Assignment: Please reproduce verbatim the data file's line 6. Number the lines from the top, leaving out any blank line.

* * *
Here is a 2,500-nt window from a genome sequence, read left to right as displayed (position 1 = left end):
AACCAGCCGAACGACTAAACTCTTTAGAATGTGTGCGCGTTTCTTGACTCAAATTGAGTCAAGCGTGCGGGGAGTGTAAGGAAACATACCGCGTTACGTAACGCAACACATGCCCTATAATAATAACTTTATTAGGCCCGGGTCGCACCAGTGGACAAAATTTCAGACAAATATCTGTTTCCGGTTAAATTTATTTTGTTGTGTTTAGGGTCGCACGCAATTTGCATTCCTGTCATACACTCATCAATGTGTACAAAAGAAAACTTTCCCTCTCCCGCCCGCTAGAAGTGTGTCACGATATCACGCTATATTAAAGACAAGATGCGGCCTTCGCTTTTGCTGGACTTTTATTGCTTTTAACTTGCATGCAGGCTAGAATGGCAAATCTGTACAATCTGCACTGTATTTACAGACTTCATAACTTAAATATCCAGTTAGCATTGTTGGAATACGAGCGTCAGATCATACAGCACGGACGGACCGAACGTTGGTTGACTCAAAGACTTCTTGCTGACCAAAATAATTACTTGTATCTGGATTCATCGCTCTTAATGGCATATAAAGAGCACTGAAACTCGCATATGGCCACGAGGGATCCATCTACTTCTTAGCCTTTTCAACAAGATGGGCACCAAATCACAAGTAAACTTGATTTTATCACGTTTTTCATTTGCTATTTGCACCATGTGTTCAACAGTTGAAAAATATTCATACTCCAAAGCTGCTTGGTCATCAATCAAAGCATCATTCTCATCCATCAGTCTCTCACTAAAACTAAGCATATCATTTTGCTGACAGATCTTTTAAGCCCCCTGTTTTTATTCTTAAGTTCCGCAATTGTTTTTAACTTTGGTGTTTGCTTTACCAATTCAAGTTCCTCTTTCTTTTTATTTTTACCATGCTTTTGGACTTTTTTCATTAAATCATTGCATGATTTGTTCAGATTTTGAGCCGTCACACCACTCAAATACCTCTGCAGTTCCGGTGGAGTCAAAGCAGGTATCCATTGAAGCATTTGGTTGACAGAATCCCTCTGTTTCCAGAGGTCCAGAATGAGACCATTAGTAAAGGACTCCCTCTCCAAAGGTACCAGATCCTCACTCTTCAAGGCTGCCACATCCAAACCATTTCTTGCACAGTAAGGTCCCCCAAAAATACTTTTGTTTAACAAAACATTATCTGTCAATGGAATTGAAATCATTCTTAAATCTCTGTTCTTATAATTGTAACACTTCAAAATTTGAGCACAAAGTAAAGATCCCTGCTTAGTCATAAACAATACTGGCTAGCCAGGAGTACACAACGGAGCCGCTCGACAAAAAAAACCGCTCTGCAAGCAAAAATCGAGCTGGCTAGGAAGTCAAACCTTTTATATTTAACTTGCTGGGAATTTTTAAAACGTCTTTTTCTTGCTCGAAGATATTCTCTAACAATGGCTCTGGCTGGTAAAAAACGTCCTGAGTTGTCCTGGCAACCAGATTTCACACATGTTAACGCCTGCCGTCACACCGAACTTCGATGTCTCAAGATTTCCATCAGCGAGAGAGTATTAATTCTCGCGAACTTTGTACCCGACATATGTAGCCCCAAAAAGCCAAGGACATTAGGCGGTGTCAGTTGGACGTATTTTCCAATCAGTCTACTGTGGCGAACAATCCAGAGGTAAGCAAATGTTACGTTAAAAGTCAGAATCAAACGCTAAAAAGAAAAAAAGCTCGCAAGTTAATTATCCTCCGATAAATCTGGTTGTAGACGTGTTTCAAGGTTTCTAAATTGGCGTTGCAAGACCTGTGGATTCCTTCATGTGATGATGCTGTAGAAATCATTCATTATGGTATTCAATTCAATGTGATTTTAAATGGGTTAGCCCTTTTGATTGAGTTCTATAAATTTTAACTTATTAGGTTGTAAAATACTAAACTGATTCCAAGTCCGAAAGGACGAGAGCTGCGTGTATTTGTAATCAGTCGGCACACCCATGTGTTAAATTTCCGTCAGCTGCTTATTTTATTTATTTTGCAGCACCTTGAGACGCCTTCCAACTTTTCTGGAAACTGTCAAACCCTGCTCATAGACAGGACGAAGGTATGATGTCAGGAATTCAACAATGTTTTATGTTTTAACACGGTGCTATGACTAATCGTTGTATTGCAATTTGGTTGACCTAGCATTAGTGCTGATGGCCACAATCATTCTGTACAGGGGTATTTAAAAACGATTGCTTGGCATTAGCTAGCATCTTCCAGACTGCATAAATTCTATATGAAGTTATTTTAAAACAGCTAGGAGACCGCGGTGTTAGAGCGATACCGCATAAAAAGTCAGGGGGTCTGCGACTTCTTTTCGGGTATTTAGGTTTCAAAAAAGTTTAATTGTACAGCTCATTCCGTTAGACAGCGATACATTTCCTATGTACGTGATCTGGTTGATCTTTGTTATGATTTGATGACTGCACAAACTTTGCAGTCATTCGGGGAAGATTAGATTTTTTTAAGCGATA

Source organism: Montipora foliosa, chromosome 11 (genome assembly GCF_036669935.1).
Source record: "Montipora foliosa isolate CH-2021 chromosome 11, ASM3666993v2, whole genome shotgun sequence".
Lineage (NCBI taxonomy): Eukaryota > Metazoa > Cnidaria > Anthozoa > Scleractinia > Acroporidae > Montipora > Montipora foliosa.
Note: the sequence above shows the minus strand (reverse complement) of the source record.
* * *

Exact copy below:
Note: the sequence above shows the minus strand (reverse complement) of the source record.